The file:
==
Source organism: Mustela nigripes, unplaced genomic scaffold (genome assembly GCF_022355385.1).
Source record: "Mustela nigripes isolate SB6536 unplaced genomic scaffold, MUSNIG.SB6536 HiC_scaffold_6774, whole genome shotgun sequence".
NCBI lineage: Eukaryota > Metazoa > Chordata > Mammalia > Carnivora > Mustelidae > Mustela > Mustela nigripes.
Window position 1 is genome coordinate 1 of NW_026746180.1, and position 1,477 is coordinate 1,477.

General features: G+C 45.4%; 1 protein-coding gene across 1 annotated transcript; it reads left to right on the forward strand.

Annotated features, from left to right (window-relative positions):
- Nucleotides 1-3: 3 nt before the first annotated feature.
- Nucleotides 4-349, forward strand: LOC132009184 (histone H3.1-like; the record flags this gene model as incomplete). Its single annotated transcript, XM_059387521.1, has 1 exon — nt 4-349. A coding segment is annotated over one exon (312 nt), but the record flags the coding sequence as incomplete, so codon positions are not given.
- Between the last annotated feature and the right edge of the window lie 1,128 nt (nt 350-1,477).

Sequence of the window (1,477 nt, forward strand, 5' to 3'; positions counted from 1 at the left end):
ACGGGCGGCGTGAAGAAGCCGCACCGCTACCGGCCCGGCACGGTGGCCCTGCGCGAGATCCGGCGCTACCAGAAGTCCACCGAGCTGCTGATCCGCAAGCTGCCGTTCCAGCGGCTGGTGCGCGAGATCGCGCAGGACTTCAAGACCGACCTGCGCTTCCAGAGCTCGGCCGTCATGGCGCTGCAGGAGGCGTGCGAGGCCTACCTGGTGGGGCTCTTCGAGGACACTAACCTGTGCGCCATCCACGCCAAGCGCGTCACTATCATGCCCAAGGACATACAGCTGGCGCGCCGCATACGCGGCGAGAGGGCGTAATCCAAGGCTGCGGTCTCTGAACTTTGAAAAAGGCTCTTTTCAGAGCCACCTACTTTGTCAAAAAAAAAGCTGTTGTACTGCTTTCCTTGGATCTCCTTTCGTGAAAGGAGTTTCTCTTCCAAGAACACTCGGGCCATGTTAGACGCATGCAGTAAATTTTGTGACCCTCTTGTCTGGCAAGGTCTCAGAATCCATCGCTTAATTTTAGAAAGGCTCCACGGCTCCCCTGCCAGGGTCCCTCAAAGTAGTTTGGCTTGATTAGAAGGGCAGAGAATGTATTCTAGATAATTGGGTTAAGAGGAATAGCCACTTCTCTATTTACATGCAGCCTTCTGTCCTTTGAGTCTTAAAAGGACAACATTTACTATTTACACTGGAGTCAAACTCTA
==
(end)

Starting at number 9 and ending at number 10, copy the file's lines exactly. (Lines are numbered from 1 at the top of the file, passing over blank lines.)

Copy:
- Between the last annotated feature and the right edge of the window lie 1,128 nt (nt 350-1,477).

Sequence of the window (1,477 nt, forward strand, 5' to 3'; positions counted from 1 at the left end):